Brewing crisis: How climate change is reshaping coffee production

A good day often begins with a good cup of coffee, a must-have for many worldwide.

Coffee is widely enjoyed all over the world and a major item in global trade. But with climate change’s effects our lives growing to new areas, from mental health to consumption habits, the comforting ritual of sipping java is at risk.

In interviews with Anadolu, scientist Sarada Krishnan and Hanna Neuschwander, strategy and communications director of World Coffee Research, shed light on the grim and profound impact climate change is having on coffee production.

Krishnan, who is director of programs at the Germany-based Global Crop Diversity Trust, emphasized the vulnerability of Arabica coffee, a species highly sensitive to shifting climate patterns that makes up roughly 55% of global coffee in 2022-2023. “Arabica coffee needs very specific growing conditions and is negatively impacted by higher temperatures and drought,” she said.

With temperatures on the rise in coffee-growing regions, impacts have been severe, manifesting in reduced yields, diminished quality, and higher incidence in pests and diseases, Krishnan noted.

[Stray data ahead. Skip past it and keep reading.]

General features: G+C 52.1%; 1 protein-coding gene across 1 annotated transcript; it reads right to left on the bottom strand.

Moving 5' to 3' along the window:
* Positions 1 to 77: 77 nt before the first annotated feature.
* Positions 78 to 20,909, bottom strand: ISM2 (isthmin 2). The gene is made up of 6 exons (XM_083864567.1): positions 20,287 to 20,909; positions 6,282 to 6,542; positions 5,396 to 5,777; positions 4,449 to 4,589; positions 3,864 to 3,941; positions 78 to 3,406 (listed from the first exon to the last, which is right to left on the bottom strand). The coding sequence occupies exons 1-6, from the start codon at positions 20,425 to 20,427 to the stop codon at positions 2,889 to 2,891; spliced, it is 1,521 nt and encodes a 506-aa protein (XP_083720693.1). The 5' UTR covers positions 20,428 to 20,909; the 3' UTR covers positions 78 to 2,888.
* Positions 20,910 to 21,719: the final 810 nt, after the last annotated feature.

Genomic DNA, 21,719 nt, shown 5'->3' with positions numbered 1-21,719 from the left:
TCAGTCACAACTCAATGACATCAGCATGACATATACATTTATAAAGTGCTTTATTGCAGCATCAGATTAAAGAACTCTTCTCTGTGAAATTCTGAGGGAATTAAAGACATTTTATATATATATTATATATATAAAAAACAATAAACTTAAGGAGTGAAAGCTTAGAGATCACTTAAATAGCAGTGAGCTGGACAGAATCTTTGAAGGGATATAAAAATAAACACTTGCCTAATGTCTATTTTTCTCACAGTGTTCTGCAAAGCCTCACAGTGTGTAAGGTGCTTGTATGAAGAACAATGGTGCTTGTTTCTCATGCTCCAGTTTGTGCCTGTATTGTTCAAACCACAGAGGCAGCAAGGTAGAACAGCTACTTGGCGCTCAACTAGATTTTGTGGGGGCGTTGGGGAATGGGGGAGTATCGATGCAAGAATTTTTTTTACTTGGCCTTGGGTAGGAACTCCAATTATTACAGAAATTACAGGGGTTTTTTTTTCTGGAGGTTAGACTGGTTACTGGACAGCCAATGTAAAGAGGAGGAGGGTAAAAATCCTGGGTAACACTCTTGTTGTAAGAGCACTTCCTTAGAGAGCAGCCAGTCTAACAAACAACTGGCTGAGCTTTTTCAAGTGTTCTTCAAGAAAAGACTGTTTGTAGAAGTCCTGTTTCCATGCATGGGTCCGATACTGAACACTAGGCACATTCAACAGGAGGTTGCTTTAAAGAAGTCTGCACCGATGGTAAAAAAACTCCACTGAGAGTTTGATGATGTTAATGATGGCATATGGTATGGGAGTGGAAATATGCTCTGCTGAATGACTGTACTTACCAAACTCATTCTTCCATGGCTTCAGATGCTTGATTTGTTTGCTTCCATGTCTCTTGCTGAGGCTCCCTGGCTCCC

Neuschwander, for her part, underscored the gravity of climate change as the single most significant long-term threat to coffee cultivation.

“Recent reports indicate that if demand for coffee continues to rise along historical lines and expected impacts from climate change play out — for example, reduced productivity and reduced area suitable for coffee growing — we will be facing moderate to severe supply shortages of coffee in less than two decades.”

Climate change hurting almost all coffee-growing regions

According to the UN Food and Agriculture Organization (FAO), the majority of coffee is produced in the Southern Hemisphere, while the consumption takes place primarily in the Northern Hemisphere.

Brazil, Vietnam, and Colombia are the world’s foremost coffee producing countries, while EU nations and the US are the top consumers and importers. Growing consumption in emerging economies and stronger interest in specialty coffee and product innovations in developed countries are currently driving the expanding market, according to the UN food agency.

The sweeping effects of climate change spare no coffee-growing region, as Krishnan pointed out. “Almost all coffee-growing regions are impacted by climate change,” she stated.

“Specific climate change impacts will vary country to country. Some places will become hotter, some drier, some cooler, and some wetter. But nearly every coffee production area on Earth is already experiencing new extremes in weather variability that pose major threats to both plants and people,” Neuschwander further said.